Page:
This study of Maḥmūd Darwīsh’s Athar al-farāshah (The Butterfly Effect) (2008)—published in translation as A River Dies of Thirst (2009)—investigates the nuances of the word athar in Darwīsh’s text by focusing on its dual meanings in Arabic as “effect” and “trace.” The semiotic aspects of the butterfly prove to be an important signifier for Darwīsh, articulating a concept of proximity to the other as an overarching ethical and aesthetic aim of Darwīsh’s poetry. The essay ends on the concept of dwelling in the world as an embodiment of both athar (trace/effect) as well as proximity. The argument is supported by reference to Emmanuel Levinas and Martin Heidegger, and in particular the notion of “dwelling,” which helps to further elucidate the philosophical stakes of Darwīsh’s “butterfly effect.”
In Levinas’s view“one’s ‘death’ can be transcended through the continuous coming of ‘the other’ and the deity can be reached through the process of ‘being-for-the-other.’ What matters to Levinas is ‘futurity,’ ‘fecundity,’ and ‘otherness’ from which transcendence happens, through which ‘exteriority’ appears.” Shaoyang Zhang, “Seeking ‘Exteriority’ Through Transcendence: A Reading of Two Poems by Kevin Hart,”Antipodes—Poetry Review24.1 (2010): 67.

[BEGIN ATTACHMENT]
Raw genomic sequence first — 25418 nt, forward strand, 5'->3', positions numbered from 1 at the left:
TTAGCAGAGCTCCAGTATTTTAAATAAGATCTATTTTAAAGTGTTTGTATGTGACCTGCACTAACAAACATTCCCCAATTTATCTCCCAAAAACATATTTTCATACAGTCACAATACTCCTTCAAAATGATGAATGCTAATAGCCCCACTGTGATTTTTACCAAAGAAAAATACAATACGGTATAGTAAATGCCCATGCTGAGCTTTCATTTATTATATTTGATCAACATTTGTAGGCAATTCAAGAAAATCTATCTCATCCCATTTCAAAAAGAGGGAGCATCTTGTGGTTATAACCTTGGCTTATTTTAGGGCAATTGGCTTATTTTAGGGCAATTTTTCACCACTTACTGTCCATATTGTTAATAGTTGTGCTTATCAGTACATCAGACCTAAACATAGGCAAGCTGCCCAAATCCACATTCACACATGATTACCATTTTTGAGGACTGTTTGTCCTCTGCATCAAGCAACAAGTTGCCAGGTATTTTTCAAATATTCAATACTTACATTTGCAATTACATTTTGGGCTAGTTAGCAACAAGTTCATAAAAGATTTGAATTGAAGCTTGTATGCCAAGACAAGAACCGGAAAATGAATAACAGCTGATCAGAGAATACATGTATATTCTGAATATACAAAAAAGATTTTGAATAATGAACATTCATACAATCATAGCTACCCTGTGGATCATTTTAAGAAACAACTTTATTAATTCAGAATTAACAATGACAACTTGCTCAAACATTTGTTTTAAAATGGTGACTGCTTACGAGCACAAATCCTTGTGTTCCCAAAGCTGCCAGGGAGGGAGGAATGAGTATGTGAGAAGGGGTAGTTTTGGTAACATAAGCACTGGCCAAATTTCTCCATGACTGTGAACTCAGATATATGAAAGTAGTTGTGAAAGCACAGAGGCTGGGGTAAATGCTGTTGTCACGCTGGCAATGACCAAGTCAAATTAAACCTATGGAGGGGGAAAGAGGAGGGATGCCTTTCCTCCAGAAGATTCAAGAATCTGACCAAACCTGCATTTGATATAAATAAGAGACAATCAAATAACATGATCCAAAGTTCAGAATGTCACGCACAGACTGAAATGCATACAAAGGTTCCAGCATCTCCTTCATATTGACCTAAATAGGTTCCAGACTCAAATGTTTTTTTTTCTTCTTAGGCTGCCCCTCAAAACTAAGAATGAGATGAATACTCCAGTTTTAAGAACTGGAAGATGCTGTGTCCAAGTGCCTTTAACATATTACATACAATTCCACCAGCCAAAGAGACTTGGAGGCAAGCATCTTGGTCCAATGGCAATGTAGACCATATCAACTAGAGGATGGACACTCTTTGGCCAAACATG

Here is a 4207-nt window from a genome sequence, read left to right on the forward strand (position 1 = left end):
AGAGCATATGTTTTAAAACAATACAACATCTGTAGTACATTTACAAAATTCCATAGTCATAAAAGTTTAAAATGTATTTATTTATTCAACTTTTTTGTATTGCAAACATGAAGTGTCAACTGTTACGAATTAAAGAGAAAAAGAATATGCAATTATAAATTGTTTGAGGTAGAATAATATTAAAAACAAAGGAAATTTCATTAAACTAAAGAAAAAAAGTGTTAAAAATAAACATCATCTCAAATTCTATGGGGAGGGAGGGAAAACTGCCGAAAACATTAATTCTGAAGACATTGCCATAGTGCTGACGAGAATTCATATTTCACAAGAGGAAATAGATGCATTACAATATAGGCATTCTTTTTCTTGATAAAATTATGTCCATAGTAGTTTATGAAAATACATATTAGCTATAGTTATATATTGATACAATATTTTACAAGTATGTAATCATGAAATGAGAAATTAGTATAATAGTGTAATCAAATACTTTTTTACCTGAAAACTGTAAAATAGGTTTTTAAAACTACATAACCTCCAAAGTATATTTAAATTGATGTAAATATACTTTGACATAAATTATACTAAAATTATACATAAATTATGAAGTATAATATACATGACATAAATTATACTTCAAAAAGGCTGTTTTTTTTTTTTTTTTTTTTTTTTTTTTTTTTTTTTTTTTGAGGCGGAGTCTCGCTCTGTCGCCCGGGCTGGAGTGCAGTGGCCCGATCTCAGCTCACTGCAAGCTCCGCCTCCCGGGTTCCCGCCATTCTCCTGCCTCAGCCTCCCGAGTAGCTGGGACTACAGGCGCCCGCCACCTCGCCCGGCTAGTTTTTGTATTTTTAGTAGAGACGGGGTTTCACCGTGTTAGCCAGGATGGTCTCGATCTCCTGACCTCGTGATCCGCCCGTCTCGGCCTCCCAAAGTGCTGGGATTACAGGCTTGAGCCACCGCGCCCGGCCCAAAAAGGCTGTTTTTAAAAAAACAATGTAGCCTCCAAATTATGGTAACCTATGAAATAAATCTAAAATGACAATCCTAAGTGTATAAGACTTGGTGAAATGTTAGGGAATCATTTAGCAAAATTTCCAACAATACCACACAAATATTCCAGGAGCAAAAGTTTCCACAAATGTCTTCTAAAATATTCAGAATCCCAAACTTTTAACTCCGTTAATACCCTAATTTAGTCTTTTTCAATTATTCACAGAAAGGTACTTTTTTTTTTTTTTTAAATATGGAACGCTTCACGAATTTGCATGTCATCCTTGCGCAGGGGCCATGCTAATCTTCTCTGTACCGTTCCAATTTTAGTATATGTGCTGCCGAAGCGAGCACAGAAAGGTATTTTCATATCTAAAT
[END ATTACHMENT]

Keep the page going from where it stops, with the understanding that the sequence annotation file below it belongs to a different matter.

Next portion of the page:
Najat Rahman“Interview with Mahmoud Darwish: On the Possibility of Poetry at a Time of Siege,” in Mahmoud Darwish: Exile’s Poet. Critical Essaysed. Hala Khamis Nassar and Najat Rahman (Massachusetts: Olive Branch Press2008) 322.
For Levinas“the caress had been exclusively human, [yet] ‘the caress of the sensible’ spreads out from the human to the world of things, where it is named ‘poetry.’ ” See Gerald Bruns, “Concepts of Art and Poetry in Emmanuel Levinas’s Writings,” in The Cambridge Companion to Levinaseds. Simon Critchley and Bernasconi (Cambridge: Cambridge University Press2004) 225.